The Thaw

File:Evelyn Nesbit Thaw by Bain News Service, 1913.jpg

Evelyn Nesbit Thaw by Bain News Service, 1913

With a name like “Thaw,” how could I not include this image.

As many of us are battling our way toward the end of the semester after an impossibly cold winter, the looming thaw and the hope of spring is finally in the air. I could tell last week in class when the energy level of the students was higher than usual, and not in a productive way. It was like a frenzy of energy that I was trying unsuccessfully to manage. The kind of energy that sets in when the longer days have returned and the students can sense that the end is near.

At this time of year, trying to maintain one’s enthusiasm can become more and more challenging, so I appreciated this blog by Dr. Hal Urban, a professor, in which he attempts to spell out enthusiasm, as it relates to teaching, one letter at time. In particular, I like his comment that teaching is tough: “Teaching is not for sissies,” he claims and I agree! This is particularly true for teachers in Ontario teaching in the winter. I also enjoyed his comment about having a sense of humour in the class: “You will die in the classroom without one.” A moment’s chuckle with students during class has saved me more times than I can name.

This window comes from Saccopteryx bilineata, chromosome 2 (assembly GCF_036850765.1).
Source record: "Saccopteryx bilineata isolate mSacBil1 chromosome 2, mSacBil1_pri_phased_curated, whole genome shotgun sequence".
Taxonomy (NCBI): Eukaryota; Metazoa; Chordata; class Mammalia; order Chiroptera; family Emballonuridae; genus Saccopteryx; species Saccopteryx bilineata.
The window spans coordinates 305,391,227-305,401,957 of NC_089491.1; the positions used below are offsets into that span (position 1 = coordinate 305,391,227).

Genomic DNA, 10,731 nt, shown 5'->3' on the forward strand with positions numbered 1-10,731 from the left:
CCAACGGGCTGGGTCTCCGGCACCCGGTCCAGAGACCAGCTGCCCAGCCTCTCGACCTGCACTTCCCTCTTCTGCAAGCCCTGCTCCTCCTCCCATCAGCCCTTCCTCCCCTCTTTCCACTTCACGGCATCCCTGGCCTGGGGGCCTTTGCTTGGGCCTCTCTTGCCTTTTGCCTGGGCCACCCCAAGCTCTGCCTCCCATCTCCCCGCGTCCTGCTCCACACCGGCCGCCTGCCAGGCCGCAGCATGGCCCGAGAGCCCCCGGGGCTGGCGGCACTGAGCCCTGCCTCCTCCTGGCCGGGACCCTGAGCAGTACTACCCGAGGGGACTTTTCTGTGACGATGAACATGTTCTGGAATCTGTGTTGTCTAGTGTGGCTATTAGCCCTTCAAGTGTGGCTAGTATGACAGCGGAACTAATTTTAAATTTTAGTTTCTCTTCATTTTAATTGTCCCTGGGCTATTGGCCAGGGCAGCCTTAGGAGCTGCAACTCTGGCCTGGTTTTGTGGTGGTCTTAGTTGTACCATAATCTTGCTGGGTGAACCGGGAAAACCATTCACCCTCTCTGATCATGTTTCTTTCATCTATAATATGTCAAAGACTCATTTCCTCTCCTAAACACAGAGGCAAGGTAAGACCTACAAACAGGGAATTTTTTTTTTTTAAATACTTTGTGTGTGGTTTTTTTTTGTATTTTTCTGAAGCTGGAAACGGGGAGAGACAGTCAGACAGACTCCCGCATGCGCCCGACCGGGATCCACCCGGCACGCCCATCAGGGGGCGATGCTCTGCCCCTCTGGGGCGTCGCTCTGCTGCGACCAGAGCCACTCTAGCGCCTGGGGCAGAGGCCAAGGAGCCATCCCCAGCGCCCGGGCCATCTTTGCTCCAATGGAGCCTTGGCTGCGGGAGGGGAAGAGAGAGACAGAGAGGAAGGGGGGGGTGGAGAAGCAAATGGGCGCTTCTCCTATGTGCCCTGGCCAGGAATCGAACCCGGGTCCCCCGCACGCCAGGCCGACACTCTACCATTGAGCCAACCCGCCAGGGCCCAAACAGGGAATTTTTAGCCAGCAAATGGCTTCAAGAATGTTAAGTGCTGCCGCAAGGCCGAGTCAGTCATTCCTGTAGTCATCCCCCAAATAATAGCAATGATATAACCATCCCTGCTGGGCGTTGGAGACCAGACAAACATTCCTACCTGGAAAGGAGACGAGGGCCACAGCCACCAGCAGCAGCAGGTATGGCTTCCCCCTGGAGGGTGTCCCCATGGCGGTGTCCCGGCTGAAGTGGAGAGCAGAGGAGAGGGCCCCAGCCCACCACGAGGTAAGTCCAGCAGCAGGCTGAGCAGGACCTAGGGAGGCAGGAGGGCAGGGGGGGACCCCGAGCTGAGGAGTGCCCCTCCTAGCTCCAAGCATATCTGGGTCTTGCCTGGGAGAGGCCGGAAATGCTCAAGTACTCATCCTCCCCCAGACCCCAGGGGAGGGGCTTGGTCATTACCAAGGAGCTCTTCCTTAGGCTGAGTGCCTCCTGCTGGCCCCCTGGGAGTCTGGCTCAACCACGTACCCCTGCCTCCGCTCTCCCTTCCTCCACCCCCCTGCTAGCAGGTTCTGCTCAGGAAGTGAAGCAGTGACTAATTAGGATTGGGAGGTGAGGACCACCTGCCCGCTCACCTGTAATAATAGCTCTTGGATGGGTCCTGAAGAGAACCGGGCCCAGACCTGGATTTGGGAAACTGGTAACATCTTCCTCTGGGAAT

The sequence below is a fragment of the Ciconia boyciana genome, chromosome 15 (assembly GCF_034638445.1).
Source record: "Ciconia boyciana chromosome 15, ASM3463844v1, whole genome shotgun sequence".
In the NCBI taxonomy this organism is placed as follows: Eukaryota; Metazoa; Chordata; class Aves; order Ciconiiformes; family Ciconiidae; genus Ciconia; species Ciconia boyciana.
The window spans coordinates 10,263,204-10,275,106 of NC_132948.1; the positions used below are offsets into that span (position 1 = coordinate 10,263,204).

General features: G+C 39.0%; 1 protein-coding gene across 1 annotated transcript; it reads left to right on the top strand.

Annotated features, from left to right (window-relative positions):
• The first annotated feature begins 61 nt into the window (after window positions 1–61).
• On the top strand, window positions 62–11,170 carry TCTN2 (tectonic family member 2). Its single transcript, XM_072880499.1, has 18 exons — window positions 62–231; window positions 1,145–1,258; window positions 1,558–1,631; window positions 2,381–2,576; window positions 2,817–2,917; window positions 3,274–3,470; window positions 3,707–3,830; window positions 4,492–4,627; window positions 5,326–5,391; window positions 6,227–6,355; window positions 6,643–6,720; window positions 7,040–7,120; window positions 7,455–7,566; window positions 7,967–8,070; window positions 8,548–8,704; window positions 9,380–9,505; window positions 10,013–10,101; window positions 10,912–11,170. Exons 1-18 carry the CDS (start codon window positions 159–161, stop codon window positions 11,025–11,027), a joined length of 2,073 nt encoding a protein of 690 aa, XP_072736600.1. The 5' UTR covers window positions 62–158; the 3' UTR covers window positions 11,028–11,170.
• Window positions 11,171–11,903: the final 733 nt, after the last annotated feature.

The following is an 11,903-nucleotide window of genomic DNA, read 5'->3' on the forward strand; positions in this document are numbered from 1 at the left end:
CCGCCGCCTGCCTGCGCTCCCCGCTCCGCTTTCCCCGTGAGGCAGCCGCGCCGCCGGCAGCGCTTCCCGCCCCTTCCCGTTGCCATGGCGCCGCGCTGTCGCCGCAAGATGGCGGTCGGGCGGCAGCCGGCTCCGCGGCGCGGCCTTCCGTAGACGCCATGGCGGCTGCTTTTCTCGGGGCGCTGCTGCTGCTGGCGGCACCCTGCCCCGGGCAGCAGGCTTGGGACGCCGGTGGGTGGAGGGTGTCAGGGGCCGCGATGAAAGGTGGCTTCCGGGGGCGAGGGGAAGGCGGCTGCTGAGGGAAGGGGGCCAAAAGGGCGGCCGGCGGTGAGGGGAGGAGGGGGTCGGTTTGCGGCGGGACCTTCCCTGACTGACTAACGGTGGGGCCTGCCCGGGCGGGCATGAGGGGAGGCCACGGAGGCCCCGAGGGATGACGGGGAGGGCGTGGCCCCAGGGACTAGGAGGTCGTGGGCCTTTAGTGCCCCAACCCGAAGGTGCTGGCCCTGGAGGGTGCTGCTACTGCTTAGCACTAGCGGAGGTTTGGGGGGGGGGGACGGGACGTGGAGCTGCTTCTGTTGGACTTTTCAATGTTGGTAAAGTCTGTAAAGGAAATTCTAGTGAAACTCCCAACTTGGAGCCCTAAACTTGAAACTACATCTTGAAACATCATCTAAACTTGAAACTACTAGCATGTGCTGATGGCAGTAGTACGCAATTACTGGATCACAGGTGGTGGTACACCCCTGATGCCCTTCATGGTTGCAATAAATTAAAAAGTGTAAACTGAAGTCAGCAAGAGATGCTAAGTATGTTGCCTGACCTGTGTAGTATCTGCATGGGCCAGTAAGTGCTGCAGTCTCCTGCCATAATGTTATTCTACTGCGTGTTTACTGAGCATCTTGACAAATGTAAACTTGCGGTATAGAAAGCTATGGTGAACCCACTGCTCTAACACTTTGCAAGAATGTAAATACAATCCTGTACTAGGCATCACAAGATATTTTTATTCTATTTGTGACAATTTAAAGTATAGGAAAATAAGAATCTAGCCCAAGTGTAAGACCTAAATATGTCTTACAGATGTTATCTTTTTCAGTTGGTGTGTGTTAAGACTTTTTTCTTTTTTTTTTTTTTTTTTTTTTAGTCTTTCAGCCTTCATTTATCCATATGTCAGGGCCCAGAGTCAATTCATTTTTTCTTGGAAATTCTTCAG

If you’re a little lacking in the enthusiasm department and want to read more, click here:http://halurban.com/e-n-t-h-u-s-i-a-s-m-spelled-out/. If you’re too tired to try, hold fast. Spring is almost here. I swear. Really.

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